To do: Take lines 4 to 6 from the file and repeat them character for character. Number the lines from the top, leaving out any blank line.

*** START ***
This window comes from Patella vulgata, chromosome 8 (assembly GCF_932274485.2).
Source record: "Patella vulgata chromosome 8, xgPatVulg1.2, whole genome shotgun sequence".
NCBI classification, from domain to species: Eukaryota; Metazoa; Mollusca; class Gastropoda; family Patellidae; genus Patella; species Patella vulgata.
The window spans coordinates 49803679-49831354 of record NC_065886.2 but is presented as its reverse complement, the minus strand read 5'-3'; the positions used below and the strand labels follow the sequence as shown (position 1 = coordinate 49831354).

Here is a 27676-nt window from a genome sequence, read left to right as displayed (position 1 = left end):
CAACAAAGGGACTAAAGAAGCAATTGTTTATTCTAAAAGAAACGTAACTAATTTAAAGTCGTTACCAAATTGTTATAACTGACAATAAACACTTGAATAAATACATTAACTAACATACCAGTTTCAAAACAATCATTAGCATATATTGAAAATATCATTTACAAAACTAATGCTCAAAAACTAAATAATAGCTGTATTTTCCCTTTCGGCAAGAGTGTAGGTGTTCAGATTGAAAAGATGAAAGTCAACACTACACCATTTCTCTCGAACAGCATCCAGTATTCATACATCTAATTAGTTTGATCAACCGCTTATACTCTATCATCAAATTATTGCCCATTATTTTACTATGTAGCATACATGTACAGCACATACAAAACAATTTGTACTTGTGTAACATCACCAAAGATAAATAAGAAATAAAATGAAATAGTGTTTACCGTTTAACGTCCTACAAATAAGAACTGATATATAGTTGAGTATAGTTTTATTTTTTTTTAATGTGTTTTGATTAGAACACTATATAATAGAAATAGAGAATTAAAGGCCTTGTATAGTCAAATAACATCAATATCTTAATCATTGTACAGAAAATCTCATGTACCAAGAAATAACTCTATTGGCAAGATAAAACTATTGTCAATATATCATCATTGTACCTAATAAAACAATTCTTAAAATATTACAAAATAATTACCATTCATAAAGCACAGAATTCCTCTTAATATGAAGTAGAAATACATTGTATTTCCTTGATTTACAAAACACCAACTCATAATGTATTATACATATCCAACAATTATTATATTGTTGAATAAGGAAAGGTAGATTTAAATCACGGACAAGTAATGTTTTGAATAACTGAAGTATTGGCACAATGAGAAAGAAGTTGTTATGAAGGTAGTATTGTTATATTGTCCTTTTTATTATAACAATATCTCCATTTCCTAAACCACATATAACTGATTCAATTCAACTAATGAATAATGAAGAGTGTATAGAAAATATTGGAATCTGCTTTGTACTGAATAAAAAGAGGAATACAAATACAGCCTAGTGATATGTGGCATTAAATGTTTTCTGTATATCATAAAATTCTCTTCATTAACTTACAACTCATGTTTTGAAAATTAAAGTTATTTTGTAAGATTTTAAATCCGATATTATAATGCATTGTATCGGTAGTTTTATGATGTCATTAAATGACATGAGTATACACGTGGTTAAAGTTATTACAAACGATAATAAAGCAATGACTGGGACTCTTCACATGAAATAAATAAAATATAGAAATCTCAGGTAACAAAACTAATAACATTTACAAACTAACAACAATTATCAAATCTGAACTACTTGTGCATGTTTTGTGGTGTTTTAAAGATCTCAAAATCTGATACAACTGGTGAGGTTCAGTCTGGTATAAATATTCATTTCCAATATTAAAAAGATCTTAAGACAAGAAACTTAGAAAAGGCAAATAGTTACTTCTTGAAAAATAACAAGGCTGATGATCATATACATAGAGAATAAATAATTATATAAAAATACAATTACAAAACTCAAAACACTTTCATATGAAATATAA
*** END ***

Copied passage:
The window spans coordinates 49803679-49831354 of record NC_065886.2 but is presented as its reverse complement, the minus strand read 5'-3'; the positions used below and the strand labels follow the sequence as shown (position 1 = coordinate 49831354).

Here is a 27676-nt window from a genome sequence, read left to right as displayed (position 1 = left end):
CAACAAAGGGACTAAAGAAGCAATTGTTTATTCTAAAAGAAACGTAACTAATTTAAAGTCGTTACCAAATTGTTATAACTGACAATAAACACTTGAATAAATACATTAACTAACATACCAGTTTCAAAACAATCATTAGCATATATTGAAAATATCATTTACAAAACTAATGCTCAAAAACTAAATAATAGCTGTATTTTCCCTTTCGGCAAGAGTGTAGGTGTTCAGATTGAAAAGATGAAAGTCAACACTACACCATTTCTCTCGAACAGCATCCAGTATTCATACATCTAATTAGTTTGATCAACCGCTTATACTCTATCATCAAATTATTGCCCATTATTTTACTATGTAGCATACATGTACAGCACATACAAAACAATTTGTACTTGTGTAACATCACCAAAGATAAATAAGAAATAAAATGAAATAGTGTTTACCGTTTAACGTCCTACAAATAAGAACTGATATATAGTTGAGTATAGTTTTATTTTTTTTTAATGTGTTTTGATTAGAACACTATATAATAGAAATAGAGAATTAAAGGCCTTGTATAGTCAAATAACATCAATATCTTAATCATTGTACAGAAAATCTCATGTACCAAGAAATAACTCTATTGGCAAGATAAAACTATTGTCAATATATCATCATTGTACCTAATAAAACAATTCTTAAAATATTACAAAATAATTACCATTCATAAAGCACAGAATTCCTCTTAATATGAAGTAGAAATACATTGTATTTCCTTGATTTACAAAACACCAACTCATAATGTATTATACATATCCAACAATTATTATATTGTTGAATAAGGAAAGGTAGATTTAAATCACGGACAAGTAATGTTTTGAATAACTGAAGTATTGGCACAATGAGAAAGAAGTTGTTATGAAGGTAGTATTGTTATATTGTCCTTTTTATTATAACAATATCTCCATTTCCTAAACCACATATAACTGATTCAATTCAACTAATGAATAATGAAGAGTGTATAGAAAATATTGGAATCTGCTTTGTACTGAATAAAAAGAGGAATACAAATACAGCCTAGTGATATGTGGCATTAAATGTTTTCTGTATATCATAAAATTCTCTTCATTAACTTACAACTCATGTTTTGAAAATTAAAGTTATTTTGTAAGATTTTAAATCCGATATTATAATGCATTGTATCGGTAGTTTTATGATGTCATTAAATGACATGAGTATACACGTGGTTAAAGTTATTACAAACGATAATAAAGCAATGACTGGGACTCTTCACATGAAATAAATAAAATATAGAAATCTCAGGTAACAAAACTAATAACATTTACAAACTAACAACAATTATCAAATCTGAACTACTTGTGCATGTTTTGTGGTGTTTTAAAGATCTCAAAATCTGATACAACTGGTGAGGTTCAGTCTGGTATAAATATTCATTTCCAATATTAAAAAGATCTTAAGACAAGAAACTTAGAAAAGGCAAATAGTTACTTCTTGAAAAATAACAAGGCTGATGATCATATACATAGAGAATAAATAATTATATAAAAATACAATTACAAAACTCAAAACACTTTCATATGAAATATAA